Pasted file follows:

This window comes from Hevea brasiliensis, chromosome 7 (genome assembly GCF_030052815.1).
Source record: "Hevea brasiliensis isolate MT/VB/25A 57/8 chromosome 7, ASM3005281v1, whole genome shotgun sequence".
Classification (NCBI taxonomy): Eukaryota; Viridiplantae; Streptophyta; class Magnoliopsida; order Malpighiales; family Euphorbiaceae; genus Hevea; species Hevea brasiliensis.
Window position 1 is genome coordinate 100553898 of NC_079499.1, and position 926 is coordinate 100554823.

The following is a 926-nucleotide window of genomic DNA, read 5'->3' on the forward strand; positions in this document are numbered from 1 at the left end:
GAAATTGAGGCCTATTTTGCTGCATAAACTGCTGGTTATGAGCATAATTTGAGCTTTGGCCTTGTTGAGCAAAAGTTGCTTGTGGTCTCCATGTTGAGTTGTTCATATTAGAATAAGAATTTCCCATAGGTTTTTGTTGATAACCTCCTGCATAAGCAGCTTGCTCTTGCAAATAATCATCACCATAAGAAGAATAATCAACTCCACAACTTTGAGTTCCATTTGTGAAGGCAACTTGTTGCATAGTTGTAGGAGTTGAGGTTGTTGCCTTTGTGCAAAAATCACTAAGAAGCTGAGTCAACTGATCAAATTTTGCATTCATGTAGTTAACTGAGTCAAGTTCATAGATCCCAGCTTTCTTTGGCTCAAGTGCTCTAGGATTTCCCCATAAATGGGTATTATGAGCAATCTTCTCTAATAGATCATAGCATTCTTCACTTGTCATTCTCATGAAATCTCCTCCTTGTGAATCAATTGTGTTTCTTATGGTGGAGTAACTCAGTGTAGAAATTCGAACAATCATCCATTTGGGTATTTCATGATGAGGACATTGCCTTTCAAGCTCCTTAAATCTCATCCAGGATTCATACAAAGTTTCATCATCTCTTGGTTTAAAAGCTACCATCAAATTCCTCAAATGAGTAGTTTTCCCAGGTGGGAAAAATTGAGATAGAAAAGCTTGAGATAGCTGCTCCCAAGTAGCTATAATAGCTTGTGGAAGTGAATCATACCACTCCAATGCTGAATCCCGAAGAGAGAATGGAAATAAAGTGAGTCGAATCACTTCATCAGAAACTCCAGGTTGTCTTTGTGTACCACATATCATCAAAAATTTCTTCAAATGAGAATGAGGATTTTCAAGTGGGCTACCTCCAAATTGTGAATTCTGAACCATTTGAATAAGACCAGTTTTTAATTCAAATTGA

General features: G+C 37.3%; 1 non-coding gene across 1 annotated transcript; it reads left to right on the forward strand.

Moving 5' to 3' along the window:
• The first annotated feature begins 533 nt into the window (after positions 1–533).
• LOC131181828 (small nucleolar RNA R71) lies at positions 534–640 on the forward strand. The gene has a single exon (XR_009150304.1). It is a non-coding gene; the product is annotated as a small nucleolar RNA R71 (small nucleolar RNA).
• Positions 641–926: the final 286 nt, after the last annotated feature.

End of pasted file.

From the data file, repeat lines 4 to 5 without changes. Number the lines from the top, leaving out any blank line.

Window position 1 is genome coordinate 100553898 of NC_079499.1, and position 926 is coordinate 100554823.

The following is a 926-nucleotide window of genomic DNA, read 5'->3' on the forward strand; positions in this document are numbered from 1 at the left end: